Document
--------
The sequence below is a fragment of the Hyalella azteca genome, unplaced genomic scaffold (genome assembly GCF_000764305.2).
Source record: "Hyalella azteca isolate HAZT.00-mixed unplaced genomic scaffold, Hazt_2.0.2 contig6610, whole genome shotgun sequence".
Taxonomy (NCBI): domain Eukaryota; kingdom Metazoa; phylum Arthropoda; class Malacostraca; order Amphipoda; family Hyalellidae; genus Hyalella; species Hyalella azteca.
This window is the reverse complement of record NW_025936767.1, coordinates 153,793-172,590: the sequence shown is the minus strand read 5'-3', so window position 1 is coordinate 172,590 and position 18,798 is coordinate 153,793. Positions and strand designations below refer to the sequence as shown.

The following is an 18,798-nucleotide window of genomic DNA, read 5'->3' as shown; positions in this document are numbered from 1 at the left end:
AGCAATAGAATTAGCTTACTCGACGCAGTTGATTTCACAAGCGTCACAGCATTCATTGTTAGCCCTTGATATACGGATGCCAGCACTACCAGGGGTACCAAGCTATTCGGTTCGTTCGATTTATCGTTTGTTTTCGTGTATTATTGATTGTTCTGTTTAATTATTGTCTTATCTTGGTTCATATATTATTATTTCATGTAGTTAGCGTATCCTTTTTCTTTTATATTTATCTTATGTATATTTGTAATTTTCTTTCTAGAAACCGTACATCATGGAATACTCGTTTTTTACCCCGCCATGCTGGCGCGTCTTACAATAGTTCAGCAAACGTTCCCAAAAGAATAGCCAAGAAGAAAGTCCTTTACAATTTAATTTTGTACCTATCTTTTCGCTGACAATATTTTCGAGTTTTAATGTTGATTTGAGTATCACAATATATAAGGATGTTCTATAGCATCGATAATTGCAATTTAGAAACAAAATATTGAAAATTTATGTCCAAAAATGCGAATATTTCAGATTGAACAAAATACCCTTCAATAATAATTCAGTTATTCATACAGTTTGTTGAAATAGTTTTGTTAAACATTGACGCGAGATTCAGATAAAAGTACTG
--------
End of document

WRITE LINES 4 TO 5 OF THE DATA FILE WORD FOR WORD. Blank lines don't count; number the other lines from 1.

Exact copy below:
This window is the reverse complement of record NW_025936767.1, coordinates 153,793-172,590: the sequence shown is the minus strand read 5'-3', so window position 1 is coordinate 172,590 and position 18,798 is coordinate 153,793. Positions and strand designations below refer to the sequence as shown.

The following is an 18,798-nucleotide window of genomic DNA, read 5'->3' as shown; positions in this document are numbered from 1 at the left end: